This type of disease, while communicable, is treatable by the vaccine. HAV predominantly spreads through people by the fecal-oral route. Contaminated food or water can also help facilitate the spread of the disease. According to the Centers for Disease Control and Prevention, it is self-limiting and does not end in chronic infection.
The usual symptoms of hepatitis show themselves in HAV, but this usually resolves itself within 2 months of infection. Prevention is most effective through vaccines and avoiding contaminated foodstuffs.
“If you plan to travel to countries with poor sanitation,” says Dr. Badenhorst, “you’ll want to make sure you practice good hygiene, including washing your hands after bathroom trips, drinking previously boiled water or purified bottled water, and avoiding uncooked food and undercooked meat.”
2. Hepatitis B
HBV can become chronic, and if you do get it, your risk of developing liver failure, liver cancer, or cirrhosis increases. However, according to the Mayo Clinic, most adults with this disease can usually recover fully. Children are more at risk of getting this disease chronically.
Needles and syringes enable the spreading of the disease when they are contaminated with infected blood. Unprotected sexual contact does the same. Accidental needle sticks can also spread the disease, and pregnant women can pass the virus to their babies during childbirth. Once again, the vaccine is the best prevention. “If you’re considering starting a family, now is a good time to be tested for HBV and consider being vaccinated before you become pregnant,” says Dr. Badenhorst.
3. Hepatitis C
HCV is blood borne, and infection predominantly happens through exposure to small quantities of blood. Additionally, in its chronic state, it usually leads to liver cancer or cirrhosis. Unfortunately, there are currently no vaccines for HCV, but, according to the WHO, antiviral medicines can cure more than 95% of those infected with it.
4. Hepatitis D
This is also known as “delta hepatitis” or HDV. The National Institute for Communicable Diseases explains that you can only get HDV if you already have HBV since HDV is an incomplete virus. It, therefore, needs the first virus to replicate and successfully cause an infection. It spreads through percutaneous or mucosal contact with infected blood, and as yet there is no vaccine. The HBV vaccine can help prevent HDV.
5. Hepatitis E
In several developing countries, water sanitation is less than adequate. If this is a problem, there is a bigger risk for Hepatitis E. Like HAV, it spreads through fecally contaminated drinking water. Individuals who find themselves in refugee camps or temporary housing following a natural disaster are most at risk for this disease.
6. Alcoholic hepatitis
A person who is drinking heavily over a long period of time is most at risk for developing this disease. That’s because the way that alcohol is broken down in the liver is potentially destroying liver cells through inflammation. This then interferes with the liver’s function of filtering toxins from alcohol from the blood.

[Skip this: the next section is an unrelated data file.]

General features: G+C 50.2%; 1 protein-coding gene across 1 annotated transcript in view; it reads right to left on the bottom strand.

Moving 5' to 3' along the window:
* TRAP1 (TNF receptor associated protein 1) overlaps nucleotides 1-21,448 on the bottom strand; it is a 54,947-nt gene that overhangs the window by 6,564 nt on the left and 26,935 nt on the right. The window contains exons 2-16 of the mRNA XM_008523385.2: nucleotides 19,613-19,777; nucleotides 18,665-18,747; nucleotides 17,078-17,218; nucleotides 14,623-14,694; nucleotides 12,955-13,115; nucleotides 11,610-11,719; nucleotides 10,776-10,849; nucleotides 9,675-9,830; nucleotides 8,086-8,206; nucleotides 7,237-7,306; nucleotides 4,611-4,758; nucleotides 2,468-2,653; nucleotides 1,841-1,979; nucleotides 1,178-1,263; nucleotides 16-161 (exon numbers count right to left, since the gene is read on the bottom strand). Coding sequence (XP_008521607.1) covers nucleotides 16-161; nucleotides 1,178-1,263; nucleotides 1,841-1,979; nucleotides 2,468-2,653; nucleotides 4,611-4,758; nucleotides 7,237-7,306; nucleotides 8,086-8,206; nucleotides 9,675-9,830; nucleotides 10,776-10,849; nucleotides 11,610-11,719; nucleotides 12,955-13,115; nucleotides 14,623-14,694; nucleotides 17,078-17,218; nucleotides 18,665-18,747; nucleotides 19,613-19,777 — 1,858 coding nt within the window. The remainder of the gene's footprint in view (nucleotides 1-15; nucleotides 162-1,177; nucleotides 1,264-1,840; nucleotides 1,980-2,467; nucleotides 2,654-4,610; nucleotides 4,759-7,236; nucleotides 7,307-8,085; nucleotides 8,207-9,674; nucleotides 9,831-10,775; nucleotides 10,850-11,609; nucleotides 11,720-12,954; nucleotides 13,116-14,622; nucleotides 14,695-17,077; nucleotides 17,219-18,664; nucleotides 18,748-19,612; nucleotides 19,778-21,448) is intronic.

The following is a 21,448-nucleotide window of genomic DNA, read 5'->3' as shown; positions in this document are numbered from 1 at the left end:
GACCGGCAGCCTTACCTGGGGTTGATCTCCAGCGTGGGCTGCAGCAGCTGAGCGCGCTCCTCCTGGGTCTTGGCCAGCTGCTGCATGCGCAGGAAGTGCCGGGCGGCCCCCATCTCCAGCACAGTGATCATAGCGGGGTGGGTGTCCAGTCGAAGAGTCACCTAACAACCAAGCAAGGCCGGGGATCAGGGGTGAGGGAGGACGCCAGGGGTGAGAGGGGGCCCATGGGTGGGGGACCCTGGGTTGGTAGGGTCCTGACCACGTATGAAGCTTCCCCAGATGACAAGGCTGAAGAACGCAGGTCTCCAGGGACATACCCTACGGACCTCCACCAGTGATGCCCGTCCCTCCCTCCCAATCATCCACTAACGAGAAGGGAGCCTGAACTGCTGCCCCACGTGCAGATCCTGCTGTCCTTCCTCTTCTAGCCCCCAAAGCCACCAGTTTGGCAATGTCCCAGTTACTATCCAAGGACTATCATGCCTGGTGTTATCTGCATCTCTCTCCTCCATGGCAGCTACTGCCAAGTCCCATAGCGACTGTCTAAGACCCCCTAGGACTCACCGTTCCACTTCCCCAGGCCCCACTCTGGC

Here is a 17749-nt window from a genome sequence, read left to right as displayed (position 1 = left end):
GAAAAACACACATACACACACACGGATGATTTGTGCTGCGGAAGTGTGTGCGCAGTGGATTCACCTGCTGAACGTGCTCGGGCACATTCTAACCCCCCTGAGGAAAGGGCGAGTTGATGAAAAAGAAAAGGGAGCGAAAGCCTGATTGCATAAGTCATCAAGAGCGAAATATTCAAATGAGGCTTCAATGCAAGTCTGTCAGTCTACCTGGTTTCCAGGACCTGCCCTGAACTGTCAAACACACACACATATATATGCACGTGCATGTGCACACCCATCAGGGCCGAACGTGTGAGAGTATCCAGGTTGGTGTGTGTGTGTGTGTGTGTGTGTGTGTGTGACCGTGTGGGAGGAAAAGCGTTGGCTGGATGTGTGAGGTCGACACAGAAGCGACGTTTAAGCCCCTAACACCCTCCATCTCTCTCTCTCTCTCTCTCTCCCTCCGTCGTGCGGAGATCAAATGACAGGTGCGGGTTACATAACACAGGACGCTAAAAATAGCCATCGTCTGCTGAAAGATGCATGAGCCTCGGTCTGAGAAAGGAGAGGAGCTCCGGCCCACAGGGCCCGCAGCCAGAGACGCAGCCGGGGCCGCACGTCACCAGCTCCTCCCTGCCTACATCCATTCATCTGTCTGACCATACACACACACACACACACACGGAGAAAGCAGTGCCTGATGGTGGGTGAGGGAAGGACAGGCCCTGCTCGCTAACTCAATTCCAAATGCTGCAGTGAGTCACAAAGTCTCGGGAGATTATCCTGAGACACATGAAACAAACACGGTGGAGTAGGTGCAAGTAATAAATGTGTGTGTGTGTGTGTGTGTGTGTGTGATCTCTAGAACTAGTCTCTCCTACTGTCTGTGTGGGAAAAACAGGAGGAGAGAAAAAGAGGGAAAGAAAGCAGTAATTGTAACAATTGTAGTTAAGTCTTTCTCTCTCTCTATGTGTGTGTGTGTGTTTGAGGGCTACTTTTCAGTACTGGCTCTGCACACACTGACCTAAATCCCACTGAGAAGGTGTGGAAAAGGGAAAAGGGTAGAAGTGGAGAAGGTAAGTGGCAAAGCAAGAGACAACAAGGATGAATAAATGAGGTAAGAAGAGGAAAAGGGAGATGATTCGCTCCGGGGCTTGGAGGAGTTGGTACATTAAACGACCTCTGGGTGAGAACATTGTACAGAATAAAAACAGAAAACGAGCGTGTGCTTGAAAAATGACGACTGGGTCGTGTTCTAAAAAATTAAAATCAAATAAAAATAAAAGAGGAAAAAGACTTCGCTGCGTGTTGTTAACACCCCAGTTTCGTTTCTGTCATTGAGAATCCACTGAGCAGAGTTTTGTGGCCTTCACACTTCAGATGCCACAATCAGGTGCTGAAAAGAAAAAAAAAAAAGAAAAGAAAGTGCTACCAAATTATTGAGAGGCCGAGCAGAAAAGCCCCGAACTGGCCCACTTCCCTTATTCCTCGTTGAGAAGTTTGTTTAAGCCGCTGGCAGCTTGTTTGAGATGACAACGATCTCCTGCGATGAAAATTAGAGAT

If you already have other types of hepatitis, you are more at risk for getting it, and should not drink alcohol.
Alcoholic hepatitis can show through symptoms like stomach pain, weight loss, and reduced appetite, weakness, nausea, and vomiting. Your eyes and skin can also turn yellow, indicating jaundice. According to Medical News Today, there is currently no cure, so treatment will look to reduce the symptoms and prevent the disease’s progression.
Protect and Prevent
There are several steps that you can take to protect your health against this disease. Dr. Badenhorst provides the following advice:
- If you are going to be in contact with bodily fluids from another person, such as blood or vomit, protect yourself by wearing gloves.
- Avoid sharing personal items with other people, like razors, toothbrushes, or earrings.
- Practice safe sex at all times. If you have multiple partners, you need to use condoms all the time.
- Don’t share chewing gum.
- Are you planning to get a piercing, tattoo, or even a manicure? Make sure that all equipment is sterilized before it is used on you.
- When traveling abroad, take care to consume only clean food and water.
“Effective vaccines are available against hepatitis and it is highly recommended that you go for immunization if you think that you are at risk, now or in the future,” he says. “It is particularly recommended that you be vaccinated if you are planning to travel to a country that does not have proper sanitation.”
Modify your diet for better liver health
Now that you know how to avoid the virus that leads to hepatitis, you can help strengthen your liver’s function by including certain healthy foods in your diet. They need to be high in fiber, Omega 3 fatty acids, and antioxidants while being low in saturated fat, sugar, simple starches, salt, and alcohol. According to Medical News Today, these include the following:
- green tea and coffee
- grapes and berries
- nuts, fatty fish and olive oil
WHO has the following objectives for this year’s World Hepatitis Day:
- Urge national and regional policy-makers to increase political and financial commitments for hepatitis response.
- Highlight WHO’s new costing estimates for hepatitis elimination within the context of health-related Sustainable Development Goals (SDGs) and UHC by 2030.
- Encourage people to come forward to access hepatitis prevention, testing, and treatment services.